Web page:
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Dartmouth Medical School Dartmouth-Hitchcock Medical Center

Vital Signs

Investigator Insight

In this section, we highlight the human side of biomedical investigation, putting a few questions to a researcher at DMS-DHMC.

Craig Tomlinson, Ph.D.
Assistant Professor of Medicine

Tomlinson studies the molecular aspects of adult-onset cardiovascular disease, diabetes, and obesity.

Can you describe your research?
We study how the AHR—aryl hydrocarbon receptor—is activated by environmental toxicants on a molecular level. Each cell in our body has an AHR signaling system that binds, metabolizes, and helps detoxify harmful agents. We've found that AHR, when activated by certain environmental toxicants, is involved in obesity and atherosclerosis. We're also interested in how toxicant-activated AHR affects a fetus in utero.

How did you become interested in this field?
I've always been interested in molecular biology. I have never been much of a naturalist and wouldn't know the difference between an oak tree and a maple tree. But molecular biology has always fascinated me. There has been a great breakthrough from sequencing the human genome; it has helped us understand how genes are expressed and how genes differ among populations. This has had a huge impact on our understanding of medicine, therapeutic treatments, and drug reactions.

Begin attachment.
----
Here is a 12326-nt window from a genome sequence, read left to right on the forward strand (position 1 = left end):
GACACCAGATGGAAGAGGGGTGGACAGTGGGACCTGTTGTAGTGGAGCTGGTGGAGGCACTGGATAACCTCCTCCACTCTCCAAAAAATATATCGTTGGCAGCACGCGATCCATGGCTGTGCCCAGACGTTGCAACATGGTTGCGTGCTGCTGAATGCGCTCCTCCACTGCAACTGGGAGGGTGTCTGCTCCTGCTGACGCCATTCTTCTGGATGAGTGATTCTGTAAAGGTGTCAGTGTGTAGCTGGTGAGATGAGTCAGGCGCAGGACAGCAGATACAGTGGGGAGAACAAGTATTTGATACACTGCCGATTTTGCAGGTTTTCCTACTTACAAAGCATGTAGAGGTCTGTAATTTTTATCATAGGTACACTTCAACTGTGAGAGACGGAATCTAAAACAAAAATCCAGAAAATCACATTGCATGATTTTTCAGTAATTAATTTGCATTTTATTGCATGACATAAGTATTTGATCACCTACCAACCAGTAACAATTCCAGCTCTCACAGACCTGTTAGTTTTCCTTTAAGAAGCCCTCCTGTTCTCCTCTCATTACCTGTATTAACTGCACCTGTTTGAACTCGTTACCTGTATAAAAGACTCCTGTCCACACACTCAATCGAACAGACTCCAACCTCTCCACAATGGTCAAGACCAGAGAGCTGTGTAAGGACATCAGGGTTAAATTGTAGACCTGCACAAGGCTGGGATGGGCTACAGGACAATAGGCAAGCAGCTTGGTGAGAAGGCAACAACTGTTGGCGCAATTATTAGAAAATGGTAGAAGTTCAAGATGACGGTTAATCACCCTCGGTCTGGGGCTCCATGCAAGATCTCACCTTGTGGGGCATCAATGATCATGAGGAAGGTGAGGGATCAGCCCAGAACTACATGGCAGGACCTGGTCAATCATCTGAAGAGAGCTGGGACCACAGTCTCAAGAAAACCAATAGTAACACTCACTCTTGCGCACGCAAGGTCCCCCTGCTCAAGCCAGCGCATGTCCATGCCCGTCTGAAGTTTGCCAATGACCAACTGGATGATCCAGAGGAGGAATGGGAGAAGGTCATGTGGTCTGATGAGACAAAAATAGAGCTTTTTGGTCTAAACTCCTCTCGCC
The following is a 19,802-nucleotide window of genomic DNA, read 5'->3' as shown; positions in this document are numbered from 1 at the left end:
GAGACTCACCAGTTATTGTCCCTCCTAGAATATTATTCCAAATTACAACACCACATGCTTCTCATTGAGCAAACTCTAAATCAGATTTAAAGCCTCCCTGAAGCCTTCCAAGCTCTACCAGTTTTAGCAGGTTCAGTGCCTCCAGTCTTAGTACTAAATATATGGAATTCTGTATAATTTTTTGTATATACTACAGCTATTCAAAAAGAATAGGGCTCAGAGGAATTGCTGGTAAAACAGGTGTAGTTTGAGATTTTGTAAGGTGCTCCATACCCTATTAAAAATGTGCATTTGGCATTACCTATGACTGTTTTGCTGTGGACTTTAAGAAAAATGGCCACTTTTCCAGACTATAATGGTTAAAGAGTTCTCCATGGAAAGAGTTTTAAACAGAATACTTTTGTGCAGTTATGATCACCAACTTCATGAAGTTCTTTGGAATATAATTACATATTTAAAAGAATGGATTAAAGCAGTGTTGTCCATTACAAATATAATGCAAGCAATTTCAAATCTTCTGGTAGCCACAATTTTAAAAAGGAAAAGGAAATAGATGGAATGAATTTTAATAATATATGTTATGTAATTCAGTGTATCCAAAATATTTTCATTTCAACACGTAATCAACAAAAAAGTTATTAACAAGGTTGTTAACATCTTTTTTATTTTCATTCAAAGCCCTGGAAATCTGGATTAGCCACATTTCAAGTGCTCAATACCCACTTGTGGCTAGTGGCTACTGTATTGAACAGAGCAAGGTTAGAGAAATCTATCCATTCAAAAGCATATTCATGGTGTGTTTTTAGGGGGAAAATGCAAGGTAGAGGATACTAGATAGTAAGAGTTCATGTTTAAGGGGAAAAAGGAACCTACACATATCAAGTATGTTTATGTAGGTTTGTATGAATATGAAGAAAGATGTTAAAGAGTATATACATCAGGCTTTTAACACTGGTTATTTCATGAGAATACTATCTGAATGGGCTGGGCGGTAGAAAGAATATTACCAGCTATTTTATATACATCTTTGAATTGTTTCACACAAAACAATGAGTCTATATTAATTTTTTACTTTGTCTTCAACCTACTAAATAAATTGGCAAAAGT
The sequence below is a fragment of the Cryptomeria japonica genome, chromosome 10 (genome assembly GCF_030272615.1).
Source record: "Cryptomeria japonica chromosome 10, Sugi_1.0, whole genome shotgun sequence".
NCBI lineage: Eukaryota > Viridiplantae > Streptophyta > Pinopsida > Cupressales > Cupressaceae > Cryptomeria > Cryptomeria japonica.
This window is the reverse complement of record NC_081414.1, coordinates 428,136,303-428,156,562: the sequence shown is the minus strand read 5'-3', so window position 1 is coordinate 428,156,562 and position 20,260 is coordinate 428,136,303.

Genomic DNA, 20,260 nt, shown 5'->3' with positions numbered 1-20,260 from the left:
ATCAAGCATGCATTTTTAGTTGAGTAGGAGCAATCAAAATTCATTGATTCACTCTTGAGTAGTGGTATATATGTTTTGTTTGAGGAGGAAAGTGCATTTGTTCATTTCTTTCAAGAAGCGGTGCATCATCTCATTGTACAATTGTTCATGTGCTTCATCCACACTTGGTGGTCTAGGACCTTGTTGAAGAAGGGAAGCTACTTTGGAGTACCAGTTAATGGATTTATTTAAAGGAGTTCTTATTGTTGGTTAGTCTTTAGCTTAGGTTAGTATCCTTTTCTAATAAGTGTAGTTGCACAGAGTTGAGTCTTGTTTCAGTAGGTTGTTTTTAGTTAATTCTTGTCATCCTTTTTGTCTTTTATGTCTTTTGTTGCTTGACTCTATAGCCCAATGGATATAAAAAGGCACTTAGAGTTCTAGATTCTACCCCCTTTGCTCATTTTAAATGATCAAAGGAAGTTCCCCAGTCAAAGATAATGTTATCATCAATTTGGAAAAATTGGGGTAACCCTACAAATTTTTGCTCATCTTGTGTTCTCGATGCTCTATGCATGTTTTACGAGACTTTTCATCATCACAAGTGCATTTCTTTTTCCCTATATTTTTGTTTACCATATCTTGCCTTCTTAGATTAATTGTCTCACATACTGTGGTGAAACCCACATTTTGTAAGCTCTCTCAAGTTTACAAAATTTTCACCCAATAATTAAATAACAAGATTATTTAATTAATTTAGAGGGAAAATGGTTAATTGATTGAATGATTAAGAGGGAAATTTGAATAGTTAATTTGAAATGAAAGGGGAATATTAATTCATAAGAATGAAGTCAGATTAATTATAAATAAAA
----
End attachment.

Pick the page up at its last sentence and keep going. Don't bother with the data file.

Who is your fictional hero?
Adam Dalgliesh in the mysteries by P.D. James.

And your hero in real life?
Abraham Lincoln. I grew up in central Illinois, where Lincoln first made a name for himself. He made some tremendous, hard decisions through much personal as well as political strife. He had a wonderful sense of humor, too, and could tell great stories as well.

Where do you do your best thinking?
In front of the computer, usually. But good ideas also come to me in the shower, when the water is beating on my head.

If you could live in any time period, when would it be?
Living in the past is often romanticized, but I don't think I want to go back to a previous era. Life was much harder in the past, and people are softer now. Disease, for example, was more rampant; now we can vaccinate against, fight, and cure many diseases. So I'd choose the present. Or the future—I'd like to see what our knowledge base will be hundreds of years from now.

What was your first paying job?
I grew up on a farm and worked for my parents and grandparents baling hay and chopping weeds.

If you weren't a scientist what would you like to be?
A bookstore owner, because I could sit around and read books all day and not feel guilty—it would be a part of my job description. My second choice would be a geologist. It is interesting to me how tectonic plates float and move.

What bores you?
Television—it is so bad. Repetitious meetings, too.

What music do you listen to most?
Jazz and classical. My wife and I used to go to jazz festivals in New Orleans every year. We were there for the 100th anniversary of Louis Armstrong's birth, and they played a lot of his songs. He's my favorite trumpet player; his playing gives me goose bumps. I like some rock 'n' roll, too.

What do you think makes for a successful scientist?
Perseverance, good ideas, and some good luck. Working hard and loving what you do are important, too. Most of the things you discover, you discover not by design but because you sort of trip over them. And you have to be able to recognize it when you trip over something good.


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